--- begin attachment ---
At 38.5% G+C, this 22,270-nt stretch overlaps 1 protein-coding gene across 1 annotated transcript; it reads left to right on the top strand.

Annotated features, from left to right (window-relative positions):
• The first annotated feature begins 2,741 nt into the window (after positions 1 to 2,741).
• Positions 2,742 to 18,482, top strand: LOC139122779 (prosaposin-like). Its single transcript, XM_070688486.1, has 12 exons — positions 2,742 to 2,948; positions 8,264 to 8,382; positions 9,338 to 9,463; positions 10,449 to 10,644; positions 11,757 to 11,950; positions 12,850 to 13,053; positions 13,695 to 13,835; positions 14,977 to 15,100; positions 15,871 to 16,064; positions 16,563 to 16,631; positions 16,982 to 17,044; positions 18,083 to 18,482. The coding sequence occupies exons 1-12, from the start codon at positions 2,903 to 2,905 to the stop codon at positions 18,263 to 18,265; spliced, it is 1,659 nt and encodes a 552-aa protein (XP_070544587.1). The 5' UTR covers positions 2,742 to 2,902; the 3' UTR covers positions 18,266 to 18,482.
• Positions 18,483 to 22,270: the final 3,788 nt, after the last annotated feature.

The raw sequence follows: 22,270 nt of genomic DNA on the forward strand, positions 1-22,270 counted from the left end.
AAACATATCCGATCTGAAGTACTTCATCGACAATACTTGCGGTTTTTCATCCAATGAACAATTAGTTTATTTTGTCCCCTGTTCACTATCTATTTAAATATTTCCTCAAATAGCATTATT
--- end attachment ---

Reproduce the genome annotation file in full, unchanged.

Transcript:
At 38.5% G+C, this 22,270-nt stretch overlaps 1 protein-coding gene across 1 annotated transcript; it reads left to right on the top strand.

Annotated features, from left to right (window-relative positions):
• The first annotated feature begins 2,741 nt into the window (after positions 1 to 2,741).
• Positions 2,742 to 18,482, top strand: LOC139122779 (prosaposin-like). Its single transcript, XM_070688486.1, has 12 exons — positions 2,742 to 2,948; positions 8,264 to 8,382; positions 9,338 to 9,463; positions 10,449 to 10,644; positions 11,757 to 11,950; positions 12,850 to 13,053; positions 13,695 to 13,835; positions 14,977 to 15,100; positions 15,871 to 16,064; positions 16,563 to 16,631; positions 16,982 to 17,044; positions 18,083 to 18,482. The coding sequence occupies exons 1-12, from the start codon at positions 2,903 to 2,905 to the stop codon at positions 18,263 to 18,265; spliced, it is 1,659 nt and encodes a 552-aa protein (XP_070544587.1). The 5' UTR covers positions 2,742 to 2,902; the 3' UTR covers positions 18,266 to 18,482.
• Positions 18,483 to 22,270: the final 3,788 nt, after the last annotated feature.

The raw sequence follows: 22,270 nt of genomic DNA on the forward strand, positions 1-22,270 counted from the left end.
AAACATATCCGATCTGAAGTACTTCATCGACAATACTTGCGGTTTTTCATCCAATGAACAATTAGTTTATTTTGTCCCCTGTTCACTATCTATTTAAATATTTCCTCAAATAGCATTATT